Facebook Posts by Politicians Will Not Be Reviewed by Third-Party Fact-Checkers

Their content will also be considered newsworthy and not subject to removal

Political ads must still meet Facebook's community standards and advertising policies korhankaracan/iStock
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Facebook vice president of global affairs and communications Nick Clegg provided some clarity on how the social network’s third-party fact-checkers will deal with posts from politicians and whether or not their posts will be treated as newsworthy content and exempted from its community standards.

Clegg spoke at the Atlantic Festival Tuesday in Washington, D.C., and he shared his speech in a Newsroom post.

He said politicians have been exempt from Facebook’s third-party fact-checking program for more than one year, and their organic content and ads are not eligible for review on that front, explaining, “We don’t believe … that it’s an appropriate role for us to referee political debates and prevent a politician’s speech from reaching its audience and being subject to public debate and scrutiny.”

However, if a politician shares links, videos or photos that have previously been debunked by the social network’s fact-checkers, that content will be demoted, displayed with related information from fact-checkers and ineligible for use in ads.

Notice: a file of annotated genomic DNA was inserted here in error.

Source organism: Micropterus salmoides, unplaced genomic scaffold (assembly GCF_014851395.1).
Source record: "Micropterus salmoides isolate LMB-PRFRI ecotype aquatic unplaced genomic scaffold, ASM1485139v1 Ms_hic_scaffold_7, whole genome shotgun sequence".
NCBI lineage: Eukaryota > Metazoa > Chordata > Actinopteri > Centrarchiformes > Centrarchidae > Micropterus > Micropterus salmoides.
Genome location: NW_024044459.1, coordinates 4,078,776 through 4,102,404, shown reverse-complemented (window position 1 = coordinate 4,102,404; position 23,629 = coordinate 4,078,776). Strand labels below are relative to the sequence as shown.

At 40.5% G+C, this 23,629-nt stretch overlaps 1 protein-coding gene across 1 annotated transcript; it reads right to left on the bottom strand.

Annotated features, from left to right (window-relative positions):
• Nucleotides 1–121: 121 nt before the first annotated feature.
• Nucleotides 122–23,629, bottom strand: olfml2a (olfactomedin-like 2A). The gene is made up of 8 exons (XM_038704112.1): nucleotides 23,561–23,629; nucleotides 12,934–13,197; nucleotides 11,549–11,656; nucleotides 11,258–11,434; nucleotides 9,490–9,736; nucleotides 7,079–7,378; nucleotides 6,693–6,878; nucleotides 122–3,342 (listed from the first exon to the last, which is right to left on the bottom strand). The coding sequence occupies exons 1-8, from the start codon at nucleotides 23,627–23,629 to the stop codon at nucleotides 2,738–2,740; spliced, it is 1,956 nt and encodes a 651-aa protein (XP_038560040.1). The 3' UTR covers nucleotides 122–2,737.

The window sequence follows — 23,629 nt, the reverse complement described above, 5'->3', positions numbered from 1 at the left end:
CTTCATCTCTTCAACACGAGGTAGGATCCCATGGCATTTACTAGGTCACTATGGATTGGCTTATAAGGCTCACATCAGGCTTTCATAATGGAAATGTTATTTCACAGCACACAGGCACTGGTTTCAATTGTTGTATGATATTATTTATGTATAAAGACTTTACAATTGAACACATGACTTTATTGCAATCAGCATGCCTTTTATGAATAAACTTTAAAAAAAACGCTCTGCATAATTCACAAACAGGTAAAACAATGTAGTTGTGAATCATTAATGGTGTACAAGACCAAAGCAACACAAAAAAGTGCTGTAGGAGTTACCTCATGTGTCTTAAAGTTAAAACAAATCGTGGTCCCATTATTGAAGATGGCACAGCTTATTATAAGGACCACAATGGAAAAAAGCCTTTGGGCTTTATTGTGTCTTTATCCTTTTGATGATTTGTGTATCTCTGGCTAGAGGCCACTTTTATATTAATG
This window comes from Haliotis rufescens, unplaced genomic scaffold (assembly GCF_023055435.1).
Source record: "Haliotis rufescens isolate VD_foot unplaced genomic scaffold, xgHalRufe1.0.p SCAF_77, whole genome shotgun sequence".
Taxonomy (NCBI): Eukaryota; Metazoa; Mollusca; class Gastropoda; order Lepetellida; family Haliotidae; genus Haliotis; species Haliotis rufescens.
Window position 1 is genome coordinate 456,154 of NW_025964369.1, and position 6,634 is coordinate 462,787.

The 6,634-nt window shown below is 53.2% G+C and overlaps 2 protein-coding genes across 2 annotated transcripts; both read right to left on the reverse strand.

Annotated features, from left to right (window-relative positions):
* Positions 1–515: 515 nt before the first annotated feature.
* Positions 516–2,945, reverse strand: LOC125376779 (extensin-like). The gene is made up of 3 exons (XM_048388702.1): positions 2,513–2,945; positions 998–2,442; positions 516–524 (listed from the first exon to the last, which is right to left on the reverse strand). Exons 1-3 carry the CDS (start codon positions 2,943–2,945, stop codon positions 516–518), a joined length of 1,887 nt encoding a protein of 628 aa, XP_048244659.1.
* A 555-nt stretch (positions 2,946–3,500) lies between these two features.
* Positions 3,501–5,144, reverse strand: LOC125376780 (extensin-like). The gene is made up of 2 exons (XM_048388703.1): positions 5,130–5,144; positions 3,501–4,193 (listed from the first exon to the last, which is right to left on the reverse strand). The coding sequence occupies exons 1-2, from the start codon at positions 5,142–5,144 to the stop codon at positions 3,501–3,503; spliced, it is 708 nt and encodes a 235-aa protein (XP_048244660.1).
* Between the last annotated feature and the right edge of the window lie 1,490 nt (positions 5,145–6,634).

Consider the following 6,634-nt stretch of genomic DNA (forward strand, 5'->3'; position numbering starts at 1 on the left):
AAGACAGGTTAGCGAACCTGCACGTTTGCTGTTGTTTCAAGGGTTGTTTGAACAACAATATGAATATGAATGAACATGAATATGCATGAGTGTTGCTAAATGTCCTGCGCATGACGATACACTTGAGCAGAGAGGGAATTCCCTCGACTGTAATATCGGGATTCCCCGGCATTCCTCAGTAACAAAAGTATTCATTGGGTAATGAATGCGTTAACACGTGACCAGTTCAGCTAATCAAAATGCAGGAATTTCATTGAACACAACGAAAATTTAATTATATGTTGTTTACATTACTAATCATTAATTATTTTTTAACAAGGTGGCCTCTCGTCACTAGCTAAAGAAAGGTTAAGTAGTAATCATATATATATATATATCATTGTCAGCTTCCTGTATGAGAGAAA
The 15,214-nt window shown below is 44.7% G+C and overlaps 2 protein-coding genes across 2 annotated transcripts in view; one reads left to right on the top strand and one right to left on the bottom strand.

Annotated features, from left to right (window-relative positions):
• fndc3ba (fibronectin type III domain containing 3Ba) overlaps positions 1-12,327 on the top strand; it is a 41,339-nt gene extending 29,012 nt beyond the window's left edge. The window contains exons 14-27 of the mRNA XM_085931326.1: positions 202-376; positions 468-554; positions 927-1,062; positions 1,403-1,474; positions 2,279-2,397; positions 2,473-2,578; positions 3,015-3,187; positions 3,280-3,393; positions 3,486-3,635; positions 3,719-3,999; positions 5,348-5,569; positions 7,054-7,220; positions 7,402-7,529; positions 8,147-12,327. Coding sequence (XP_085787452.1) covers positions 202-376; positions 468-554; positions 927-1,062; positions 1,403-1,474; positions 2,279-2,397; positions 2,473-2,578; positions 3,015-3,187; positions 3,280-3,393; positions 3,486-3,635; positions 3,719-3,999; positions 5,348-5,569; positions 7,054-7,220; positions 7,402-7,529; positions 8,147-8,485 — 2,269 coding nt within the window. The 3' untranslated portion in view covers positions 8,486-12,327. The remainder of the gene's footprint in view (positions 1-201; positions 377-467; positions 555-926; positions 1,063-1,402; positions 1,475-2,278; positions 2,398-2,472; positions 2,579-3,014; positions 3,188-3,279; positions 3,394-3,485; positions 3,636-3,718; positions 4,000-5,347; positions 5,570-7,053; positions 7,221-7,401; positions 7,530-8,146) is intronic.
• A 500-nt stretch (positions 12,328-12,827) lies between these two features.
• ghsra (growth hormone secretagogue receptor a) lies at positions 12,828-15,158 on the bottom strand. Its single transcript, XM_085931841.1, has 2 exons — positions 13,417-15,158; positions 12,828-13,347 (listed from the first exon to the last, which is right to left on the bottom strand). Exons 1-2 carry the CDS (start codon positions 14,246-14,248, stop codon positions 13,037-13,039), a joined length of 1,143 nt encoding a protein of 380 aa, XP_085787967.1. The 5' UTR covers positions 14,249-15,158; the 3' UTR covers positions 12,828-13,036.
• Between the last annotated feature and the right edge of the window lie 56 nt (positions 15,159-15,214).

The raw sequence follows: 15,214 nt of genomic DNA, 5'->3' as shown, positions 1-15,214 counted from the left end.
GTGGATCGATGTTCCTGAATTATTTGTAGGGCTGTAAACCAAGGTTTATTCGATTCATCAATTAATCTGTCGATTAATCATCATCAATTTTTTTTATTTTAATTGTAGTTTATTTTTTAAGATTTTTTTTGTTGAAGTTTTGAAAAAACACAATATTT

Facebook said in October 2016 that newsworthy posts that violated its community standards would still be allowed to remain live, and Clegg said Tuesday that speech from politicians will also fall under that protection from here on out.

That does not apply to ads, which must still meet the social network’s community standards and advertising policies.

He wrote, “When we make a determination as to newsworthiness, we evaluate the public-interest value of the piece of speech against the risk of harm. When balancing these interests, we take a number of factors into consideration, including country-specific circumstances, like whether there is an election underway or the country is at war; the nature of the speech, including whether it relates to governance or politics; and the political structure of the country, including whether the country has a free press. In evaluating the risk of harm, we will consider the severity of the harm. Content that has the potential to incite violence, for example, may pose a safety risk that outweighs the public interest value. Each of these evaluations will be holistic and comprehensive in nature, and will account for international human rights standards.”

Clegg—who served as deputy prime minister in the U.K. from May 2010 through May 2015—said during his speech, “I was an elected politician for many years. I’ve had both words and objects thrown at me. I’ve been on the receiving end of all manner of accusations and insults. It’s not new that politicians say nasty things about each other—that wasn’t invented by Facebook. What is new is that now they can reach people with far greater speed and at a far greater scale. That’s why we draw the line at any speech that can lead to real world violence and harm.”


david.cohen@adweek.com David Cohen is editor of Adweek's Social Pro Daily.
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